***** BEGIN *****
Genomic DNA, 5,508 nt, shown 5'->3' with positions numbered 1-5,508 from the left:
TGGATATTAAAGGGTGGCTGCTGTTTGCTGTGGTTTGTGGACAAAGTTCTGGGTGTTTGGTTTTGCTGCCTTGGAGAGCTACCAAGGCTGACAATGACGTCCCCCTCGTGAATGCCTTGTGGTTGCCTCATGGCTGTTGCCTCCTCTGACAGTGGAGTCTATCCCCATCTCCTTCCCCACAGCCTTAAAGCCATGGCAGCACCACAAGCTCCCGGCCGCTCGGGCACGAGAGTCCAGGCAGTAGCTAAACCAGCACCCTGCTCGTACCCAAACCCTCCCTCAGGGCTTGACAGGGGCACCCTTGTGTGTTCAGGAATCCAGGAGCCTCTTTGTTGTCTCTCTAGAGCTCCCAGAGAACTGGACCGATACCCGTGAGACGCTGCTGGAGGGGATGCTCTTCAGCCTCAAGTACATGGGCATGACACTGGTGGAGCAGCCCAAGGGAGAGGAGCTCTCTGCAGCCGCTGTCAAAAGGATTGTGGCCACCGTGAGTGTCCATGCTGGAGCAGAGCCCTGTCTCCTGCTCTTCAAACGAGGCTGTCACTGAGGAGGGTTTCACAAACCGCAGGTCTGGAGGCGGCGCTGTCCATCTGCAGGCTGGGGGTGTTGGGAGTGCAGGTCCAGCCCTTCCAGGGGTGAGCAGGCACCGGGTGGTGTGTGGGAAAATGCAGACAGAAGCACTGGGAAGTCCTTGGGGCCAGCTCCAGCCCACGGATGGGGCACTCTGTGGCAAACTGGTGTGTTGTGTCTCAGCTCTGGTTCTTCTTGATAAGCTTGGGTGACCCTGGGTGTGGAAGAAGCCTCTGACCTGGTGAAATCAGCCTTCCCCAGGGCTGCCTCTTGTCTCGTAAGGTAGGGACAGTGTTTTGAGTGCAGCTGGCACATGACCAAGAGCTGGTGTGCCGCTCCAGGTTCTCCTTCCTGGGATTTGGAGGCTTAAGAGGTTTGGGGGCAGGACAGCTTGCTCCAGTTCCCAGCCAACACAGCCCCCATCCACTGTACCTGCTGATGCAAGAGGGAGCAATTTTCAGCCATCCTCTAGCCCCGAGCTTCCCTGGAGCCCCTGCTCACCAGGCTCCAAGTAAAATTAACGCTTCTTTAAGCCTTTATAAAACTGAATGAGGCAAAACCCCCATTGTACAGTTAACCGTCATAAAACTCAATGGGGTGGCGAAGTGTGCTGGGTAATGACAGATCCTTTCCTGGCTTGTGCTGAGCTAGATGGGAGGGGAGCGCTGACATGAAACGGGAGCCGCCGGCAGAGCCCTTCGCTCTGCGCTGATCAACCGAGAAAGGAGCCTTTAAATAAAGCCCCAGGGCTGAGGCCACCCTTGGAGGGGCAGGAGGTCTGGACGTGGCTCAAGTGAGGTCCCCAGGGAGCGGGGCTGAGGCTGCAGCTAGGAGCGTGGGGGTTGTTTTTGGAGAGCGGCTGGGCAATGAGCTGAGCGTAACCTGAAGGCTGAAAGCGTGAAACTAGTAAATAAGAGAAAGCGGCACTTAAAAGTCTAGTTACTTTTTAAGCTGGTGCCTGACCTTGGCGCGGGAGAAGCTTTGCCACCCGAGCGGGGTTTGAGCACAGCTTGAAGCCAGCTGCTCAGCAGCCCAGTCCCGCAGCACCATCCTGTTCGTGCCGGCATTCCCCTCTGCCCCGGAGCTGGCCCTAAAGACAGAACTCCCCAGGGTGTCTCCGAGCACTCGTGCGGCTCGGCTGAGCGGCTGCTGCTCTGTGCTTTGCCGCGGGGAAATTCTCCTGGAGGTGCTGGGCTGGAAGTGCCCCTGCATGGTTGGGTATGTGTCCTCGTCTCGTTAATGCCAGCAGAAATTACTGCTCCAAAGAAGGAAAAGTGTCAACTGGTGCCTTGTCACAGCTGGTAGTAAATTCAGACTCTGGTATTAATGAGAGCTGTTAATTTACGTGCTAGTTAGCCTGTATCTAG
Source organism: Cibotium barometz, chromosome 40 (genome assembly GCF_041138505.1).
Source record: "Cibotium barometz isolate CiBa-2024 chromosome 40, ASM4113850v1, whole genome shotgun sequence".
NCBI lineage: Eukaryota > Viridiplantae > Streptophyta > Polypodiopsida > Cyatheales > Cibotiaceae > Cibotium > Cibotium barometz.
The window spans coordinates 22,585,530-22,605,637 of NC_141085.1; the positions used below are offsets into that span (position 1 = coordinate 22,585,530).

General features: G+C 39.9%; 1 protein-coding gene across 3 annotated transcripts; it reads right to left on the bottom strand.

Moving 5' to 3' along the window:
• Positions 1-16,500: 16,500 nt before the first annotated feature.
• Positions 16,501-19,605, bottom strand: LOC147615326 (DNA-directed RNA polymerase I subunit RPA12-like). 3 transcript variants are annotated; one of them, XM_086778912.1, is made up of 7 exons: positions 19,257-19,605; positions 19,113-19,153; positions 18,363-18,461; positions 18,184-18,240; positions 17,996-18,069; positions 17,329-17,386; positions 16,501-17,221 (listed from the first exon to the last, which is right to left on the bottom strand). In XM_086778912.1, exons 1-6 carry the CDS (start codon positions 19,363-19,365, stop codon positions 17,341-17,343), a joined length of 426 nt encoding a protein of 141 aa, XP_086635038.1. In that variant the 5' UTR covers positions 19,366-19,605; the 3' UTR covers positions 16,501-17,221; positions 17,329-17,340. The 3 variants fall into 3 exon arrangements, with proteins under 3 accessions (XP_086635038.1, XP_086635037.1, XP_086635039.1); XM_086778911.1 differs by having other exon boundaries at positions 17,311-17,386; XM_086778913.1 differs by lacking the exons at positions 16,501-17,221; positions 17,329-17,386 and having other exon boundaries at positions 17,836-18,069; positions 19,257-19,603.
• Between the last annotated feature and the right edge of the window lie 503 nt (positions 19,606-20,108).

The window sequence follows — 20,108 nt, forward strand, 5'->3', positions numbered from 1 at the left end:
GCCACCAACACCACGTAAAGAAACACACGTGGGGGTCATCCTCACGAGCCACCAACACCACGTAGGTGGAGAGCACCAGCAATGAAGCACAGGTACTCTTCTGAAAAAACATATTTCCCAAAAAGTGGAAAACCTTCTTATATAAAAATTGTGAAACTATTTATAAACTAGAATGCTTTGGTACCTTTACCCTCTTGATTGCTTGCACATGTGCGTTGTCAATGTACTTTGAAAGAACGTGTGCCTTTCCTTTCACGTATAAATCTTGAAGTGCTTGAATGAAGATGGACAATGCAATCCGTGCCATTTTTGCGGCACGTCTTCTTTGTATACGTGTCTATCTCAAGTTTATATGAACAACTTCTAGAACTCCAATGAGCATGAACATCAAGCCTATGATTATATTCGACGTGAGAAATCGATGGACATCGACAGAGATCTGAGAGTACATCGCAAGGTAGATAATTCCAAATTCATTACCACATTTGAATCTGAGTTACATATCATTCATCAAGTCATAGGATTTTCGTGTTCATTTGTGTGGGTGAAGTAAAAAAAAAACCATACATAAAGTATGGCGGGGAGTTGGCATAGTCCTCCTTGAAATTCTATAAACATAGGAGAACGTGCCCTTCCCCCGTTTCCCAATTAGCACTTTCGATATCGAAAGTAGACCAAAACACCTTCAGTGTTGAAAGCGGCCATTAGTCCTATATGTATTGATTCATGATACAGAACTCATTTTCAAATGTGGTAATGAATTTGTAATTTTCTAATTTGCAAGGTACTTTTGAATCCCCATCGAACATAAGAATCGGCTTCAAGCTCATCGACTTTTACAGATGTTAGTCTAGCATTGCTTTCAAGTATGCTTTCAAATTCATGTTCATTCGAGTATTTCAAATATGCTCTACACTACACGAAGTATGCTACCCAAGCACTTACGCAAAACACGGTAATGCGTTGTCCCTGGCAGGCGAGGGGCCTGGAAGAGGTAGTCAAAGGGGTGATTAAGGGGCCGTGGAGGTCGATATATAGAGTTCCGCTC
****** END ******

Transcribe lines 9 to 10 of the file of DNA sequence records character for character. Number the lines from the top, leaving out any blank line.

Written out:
• Positions 1-16,500: 16,500 nt before the first annotated feature.
• Positions 16,501-19,605, bottom strand: LOC147615326 (DNA-directed RNA polymerase I subunit RPA12-like). 3 transcript variants are annotated; one of them, XM_086778912.1, is made up of 7 exons: positions 19,257-19,605; positions 19,113-19,153; positions 18,363-18,461; positions 18,184-18,240; positions 17,996-18,069; positions 17,329-17,386; positions 16,501-17,221 (listed from the first exon to the last, which is right to left on the bottom strand). In XM_086778912.1, exons 1-6 carry the CDS (start codon positions 19,363-19,365, stop codon positions 17,341-17,343), a joined length of 426 nt encoding a protein of 141 aa, XP_086635038.1. In that variant the 5' UTR covers positions 19,366-19,605; the 3' UTR covers positions 16,501-17,221; positions 17,329-17,340. The 3 variants fall into 3 exon arrangements, with proteins under 3 accessions (XP_086635038.1, XP_086635037.1, XP_086635039.1); XM_086778911.1 differs by having other exon boundaries at positions 17,311-17,386; XM_086778913.1 differs by lacking the exons at positions 16,501-17,221; positions 17,329-17,386 and having other exon boundaries at positions 17,836-18,069; positions 19,257-19,603.